“As we find more genes, we can start to dissect out what’s going wrong in ALS patients,” said John Landers of UMass Chan Medical School, who led the recent study. “That will help determine how we can develop drug therapies.”


03-22-18 UMass Chan researchers in Worcester found ALS gene mutation

An international team of researchers has moved a step closer to understanding the crippling, fatal disease amyotrophic lateral sclerosis, or ALS.

Research led by John Landers, a Ph.D. at the University of Massachusetts Medical School, and Dr. Bryan Traynor at the National Institute on Aging at the National Institutes of Health has identified a new gene, KIF5A, associated with the development of ALS. KIF5A is one of a growing list of gene mutations found in ALS patients.


04-06-17 Unlocking ALS

It was way back in 1939 when Yankees first baseman Lou Gehrig said goodbye to the game because of ALS. Nearly 80 years after that famous speech, it is still 100-percent fatal. Most patients live just 2 to 5 years after diagnosis.


07-30-16 Two years later, Ice Bucket Challenge yields huge dose of hope for Minnesotans with ALS

People who had waited a year or more for gear to help them live more independently can now get a key piece of equipment delivered within days.

Two summers ago, Facebook pages across the country were saturated with videos of people dumping buckets of ice water over their heads in a fundraiser for ALS, the fatal neurodegenerative disorder popularly known as Lou Gehrig’s disease.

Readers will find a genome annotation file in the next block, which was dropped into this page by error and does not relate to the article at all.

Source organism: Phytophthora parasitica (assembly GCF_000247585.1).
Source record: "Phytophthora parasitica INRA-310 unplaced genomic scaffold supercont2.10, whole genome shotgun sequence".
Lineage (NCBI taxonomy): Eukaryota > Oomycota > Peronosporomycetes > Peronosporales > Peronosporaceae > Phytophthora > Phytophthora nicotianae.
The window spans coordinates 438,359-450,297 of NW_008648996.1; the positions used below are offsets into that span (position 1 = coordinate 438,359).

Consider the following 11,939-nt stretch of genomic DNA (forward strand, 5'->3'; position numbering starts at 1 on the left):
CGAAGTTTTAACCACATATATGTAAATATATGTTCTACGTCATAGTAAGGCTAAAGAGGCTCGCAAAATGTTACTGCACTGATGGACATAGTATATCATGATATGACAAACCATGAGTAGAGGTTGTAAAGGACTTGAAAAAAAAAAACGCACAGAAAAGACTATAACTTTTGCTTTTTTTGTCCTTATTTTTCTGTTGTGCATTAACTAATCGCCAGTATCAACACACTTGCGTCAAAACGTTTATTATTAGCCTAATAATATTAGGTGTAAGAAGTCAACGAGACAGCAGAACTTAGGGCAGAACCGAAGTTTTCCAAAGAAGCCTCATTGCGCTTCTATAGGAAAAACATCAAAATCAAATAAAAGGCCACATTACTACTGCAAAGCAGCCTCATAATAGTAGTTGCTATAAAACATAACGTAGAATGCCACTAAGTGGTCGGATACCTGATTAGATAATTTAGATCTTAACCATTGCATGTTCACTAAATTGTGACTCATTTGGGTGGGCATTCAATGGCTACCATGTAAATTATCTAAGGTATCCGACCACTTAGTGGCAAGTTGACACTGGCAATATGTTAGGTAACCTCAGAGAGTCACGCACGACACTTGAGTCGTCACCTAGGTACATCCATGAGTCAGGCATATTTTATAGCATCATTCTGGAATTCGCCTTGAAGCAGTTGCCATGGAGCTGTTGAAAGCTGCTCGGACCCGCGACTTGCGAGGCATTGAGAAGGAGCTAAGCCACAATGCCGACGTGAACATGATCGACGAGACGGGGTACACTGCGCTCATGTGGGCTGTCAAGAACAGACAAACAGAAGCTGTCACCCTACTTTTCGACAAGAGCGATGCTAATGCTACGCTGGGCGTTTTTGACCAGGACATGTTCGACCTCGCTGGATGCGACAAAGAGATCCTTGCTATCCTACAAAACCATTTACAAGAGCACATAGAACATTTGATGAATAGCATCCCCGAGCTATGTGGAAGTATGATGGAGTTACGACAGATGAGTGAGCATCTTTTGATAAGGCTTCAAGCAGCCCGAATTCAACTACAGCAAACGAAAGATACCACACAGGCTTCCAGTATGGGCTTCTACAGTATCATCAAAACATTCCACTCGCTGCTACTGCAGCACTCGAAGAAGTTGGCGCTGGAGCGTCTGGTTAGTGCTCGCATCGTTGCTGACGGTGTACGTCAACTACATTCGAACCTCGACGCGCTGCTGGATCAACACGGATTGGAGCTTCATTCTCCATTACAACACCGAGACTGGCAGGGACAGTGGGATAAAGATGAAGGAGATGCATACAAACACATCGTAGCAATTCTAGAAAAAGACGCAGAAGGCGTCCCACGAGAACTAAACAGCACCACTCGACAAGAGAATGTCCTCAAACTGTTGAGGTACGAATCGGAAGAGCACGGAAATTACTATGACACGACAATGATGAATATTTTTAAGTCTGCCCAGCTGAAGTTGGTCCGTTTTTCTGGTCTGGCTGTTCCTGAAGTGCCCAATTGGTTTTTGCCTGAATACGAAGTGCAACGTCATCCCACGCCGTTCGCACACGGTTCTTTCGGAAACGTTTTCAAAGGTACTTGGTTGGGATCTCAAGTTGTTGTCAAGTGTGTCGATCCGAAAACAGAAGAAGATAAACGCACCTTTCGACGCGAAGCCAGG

At the time, the Ice Bucket Challenge was derided by many as little more than a marketing gimmick, a feel-good way for celebrities and others to appear altruistic without having to do much of anything. Critics pointed out that many of those who posted videos never even mentioned the disease or how to help the cause.

07-30-16 The ice bucket challenge's scientific success restored my faith in fundraising

FILE - In this Aug. 7, 2014, file photo, two women get doused during the ice bucket challenge at Boston’s Copley Square to raise funds and awareness for ALS. The ALS Association says money raised through the challenge helped fund a project that has discovered a gene linked to the disease. (AP Photo/Elise Amendola, File)

It is absolutely thrilling that money raised by the “ice bucket challenge” – that seemingly overblown, internet-BS game parading as a fundraiser for ALS – has actually caused a real thing to happen: more than $100m in donations funded distinct scientific progress in our understanding of the disease.

This contradicts all my feelings about gimmick fundraisers, which I, and many others, usually find trite or even annoying. It can feel like money keeps getting shoveled in to the charity-industrial complex with very little in the way of progress coming out.